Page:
I think patience is the really the word of the day when you are using Light ‘Mechs. It’s imperative that you reserve your attack for the opportune moment. They key is that at range, your opponent would likely try and take pot shots, hoping one of your light’s eats a Gauss, one it cannot take. However, if you stay out of reach, he will turn his intentions to easier targets. Once the main battle lines close, his focus will be on the big, high threat targets and since up until this point, your Pursuit Lances hasn’t done much. Here in-lies their greatest mistake. Once they underestimate it, they let their guard down and then you strike.
Light ‘Mechs, when used properly and with purpose, are force multipliers. When clear goals and objectives are outlined, Pursuit-style light ‘Mech are very effective tools for a ‘Mech Commander. Hopefully, by reading this article, you’re come to understand the usefulness of these types of Light ‘Mechs and will consider adding them to your force the next time you play.
Please share your stories, thoughts, opinions and ideas in the comments or in our forum located here: https://ourbattletech.com/forum/campaign-advice-and-tactics-discussion/tactics-discussion-light-‘mech-tactics/
Great read. I appreciate your insights on the usage of Light ‘Mechs. Before, I used Light machines as bait or for misdirection. I had never used them in some of the roles you’ve described. When I get around to a game, I’ll give some of these a try. Thanks!
Nice thoughts on the use of Light ‘Mechs.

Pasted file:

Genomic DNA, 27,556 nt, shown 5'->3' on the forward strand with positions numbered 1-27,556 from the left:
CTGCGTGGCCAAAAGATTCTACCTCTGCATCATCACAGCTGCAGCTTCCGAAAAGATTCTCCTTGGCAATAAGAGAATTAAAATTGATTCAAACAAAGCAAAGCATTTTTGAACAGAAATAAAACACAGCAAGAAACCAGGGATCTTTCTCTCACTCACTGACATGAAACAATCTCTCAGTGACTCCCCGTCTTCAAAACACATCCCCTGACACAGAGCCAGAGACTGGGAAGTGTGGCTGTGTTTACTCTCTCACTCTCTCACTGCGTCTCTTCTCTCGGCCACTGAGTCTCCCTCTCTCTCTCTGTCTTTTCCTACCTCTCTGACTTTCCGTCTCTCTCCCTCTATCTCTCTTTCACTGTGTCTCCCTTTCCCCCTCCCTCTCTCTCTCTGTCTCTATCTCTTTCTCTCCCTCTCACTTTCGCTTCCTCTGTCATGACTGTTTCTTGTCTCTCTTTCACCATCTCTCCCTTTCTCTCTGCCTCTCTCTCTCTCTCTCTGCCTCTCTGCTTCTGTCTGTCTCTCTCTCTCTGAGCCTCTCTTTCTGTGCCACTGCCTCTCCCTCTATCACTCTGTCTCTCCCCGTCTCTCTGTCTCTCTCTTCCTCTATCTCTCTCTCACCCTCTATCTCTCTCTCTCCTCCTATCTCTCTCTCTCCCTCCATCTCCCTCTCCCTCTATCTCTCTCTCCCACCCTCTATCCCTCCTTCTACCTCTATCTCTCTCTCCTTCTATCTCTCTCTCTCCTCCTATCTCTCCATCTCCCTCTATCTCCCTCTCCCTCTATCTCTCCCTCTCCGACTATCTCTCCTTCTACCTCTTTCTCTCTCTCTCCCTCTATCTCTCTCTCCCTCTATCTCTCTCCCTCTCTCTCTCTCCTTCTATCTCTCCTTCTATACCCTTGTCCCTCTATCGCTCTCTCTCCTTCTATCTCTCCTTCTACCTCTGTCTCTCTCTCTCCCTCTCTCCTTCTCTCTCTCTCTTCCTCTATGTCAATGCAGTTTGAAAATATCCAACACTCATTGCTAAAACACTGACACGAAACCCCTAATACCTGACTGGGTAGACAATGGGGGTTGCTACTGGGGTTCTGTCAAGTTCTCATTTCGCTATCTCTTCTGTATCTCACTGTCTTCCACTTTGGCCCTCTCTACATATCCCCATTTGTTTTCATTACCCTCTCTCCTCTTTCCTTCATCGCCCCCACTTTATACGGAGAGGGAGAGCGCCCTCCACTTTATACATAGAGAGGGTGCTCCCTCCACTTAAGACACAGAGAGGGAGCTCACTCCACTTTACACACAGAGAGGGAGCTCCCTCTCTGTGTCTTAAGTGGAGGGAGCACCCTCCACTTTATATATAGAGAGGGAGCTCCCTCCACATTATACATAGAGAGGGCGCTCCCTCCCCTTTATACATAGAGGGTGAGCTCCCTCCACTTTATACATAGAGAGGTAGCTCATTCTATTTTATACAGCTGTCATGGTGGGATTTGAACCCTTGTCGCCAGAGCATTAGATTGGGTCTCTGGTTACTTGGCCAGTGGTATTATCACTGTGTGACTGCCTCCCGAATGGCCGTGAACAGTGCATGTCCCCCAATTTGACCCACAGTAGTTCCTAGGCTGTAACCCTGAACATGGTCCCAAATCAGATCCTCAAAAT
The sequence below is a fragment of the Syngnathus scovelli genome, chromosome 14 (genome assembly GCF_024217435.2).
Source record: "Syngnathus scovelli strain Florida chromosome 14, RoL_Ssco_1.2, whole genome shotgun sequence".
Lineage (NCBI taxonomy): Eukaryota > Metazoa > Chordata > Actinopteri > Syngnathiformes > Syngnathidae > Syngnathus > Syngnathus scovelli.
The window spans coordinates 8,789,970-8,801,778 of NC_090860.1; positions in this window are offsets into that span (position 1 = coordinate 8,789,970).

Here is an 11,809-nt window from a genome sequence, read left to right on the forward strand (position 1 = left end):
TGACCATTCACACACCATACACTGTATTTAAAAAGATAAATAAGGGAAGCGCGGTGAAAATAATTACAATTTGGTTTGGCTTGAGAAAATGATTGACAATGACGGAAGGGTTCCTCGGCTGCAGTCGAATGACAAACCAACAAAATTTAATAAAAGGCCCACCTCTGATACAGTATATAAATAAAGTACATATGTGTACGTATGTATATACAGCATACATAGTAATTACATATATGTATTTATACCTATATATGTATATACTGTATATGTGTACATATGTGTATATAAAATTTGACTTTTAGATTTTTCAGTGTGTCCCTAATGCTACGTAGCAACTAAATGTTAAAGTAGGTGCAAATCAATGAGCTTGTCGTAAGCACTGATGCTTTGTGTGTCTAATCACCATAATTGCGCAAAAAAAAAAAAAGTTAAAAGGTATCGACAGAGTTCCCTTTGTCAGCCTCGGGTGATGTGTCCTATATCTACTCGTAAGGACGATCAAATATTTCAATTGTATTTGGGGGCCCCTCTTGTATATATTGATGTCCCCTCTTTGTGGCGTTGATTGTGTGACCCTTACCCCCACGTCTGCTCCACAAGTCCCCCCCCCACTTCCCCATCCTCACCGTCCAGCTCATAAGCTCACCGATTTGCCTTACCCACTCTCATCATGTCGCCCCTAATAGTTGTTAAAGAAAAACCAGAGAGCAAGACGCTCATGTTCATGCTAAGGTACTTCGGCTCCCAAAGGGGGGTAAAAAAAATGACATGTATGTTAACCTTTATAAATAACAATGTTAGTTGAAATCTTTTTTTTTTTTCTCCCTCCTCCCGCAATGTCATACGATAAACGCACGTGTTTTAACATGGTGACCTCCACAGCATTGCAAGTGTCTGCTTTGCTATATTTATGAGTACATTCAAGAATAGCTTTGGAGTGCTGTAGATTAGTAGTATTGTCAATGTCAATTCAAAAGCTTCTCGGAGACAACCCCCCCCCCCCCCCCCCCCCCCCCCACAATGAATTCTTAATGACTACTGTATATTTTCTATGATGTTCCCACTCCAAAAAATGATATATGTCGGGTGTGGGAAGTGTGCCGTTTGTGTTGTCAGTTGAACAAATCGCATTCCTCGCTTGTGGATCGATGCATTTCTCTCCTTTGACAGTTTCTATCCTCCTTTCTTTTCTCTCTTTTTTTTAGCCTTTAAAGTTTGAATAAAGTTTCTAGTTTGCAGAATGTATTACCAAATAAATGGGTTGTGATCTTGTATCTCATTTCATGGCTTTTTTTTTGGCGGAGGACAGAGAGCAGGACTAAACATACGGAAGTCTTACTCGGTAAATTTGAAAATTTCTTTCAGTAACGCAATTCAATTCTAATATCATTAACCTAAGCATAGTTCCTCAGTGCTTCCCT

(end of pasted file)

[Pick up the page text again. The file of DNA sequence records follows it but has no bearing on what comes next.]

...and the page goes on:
I like the bit on mind frame.
Very good doctrine! This is in line with real world infantry doctrine. The equivalent of the Pursuit Lance in an infantry battalion is the scout section. The scouts’ main mission is reconnaissance, but aside from that, it is also used to probe enemies’ flank or carry out harassing attacks on specific enemy targets, but never used in a head-on conflict with the main fighting force. Thanks for a nice tactical discussion on the use of light mechs!
This looks like a pretty intelligent assesment of light ‘Mech use. I have a penchant for paying out the nose to field a couple of the old 3025 LAMs in my current lance. Once I get up to company size I intend to field a whole lance of them.
How do you feel about the LAM’s ability to fill the roles you mention above? And I’m talking about 3025 LAMs. I’m not a big fan of the new write ups in 3085. LAMs are not supposed to have bomb bays.
Personally, I don’t have a tremendous amount of experience using LAMS. They typically sacrifice so much in terms of firepower and armor for the additional mobility. I think LAMS shine in highly strategic games, were their mobility can translate into raids on undefended bases and such, almost allowing you to be in multiple places at once.
But on a tactical level, they are very hard to use properly, especially if the opponent has any sort of ASF support. However, if you own the skies, dropping down to harass enemy fire support elements is a very effective way to utilize LAMS, just keep jumping to keep that durability up.
Excellent summary on the use of light mechs. I’ve always been a big fan of em and always thought other under used them. You hit what you can’t catch.
I usually went on 3 simple rules:
1. Don’t stop moving … ever.
2. Use as much cover as possible.
3. Don’t be to good to take every back shot you get.
I love to use light mechs as harassers, to use stuff like the Talon mixed with Spectors. They can move fast to good firing spots and act as fire support to threaten certain angles and rapidly withdraw as needed when the enemy brings pressure to bear, hopefully under the cover of terrain.
The real problem is knowing when to commit and withdraw said mechs, knowing when and how to expose those mechs to get in fire, knowing when to expose the Talon to enemy fire so as to soak up shots aimed at the main line, when to go in and out.
On the other hand, there’s always the Savannah swarm:D I can’t use that tactic for peanuts but god is it annoying:D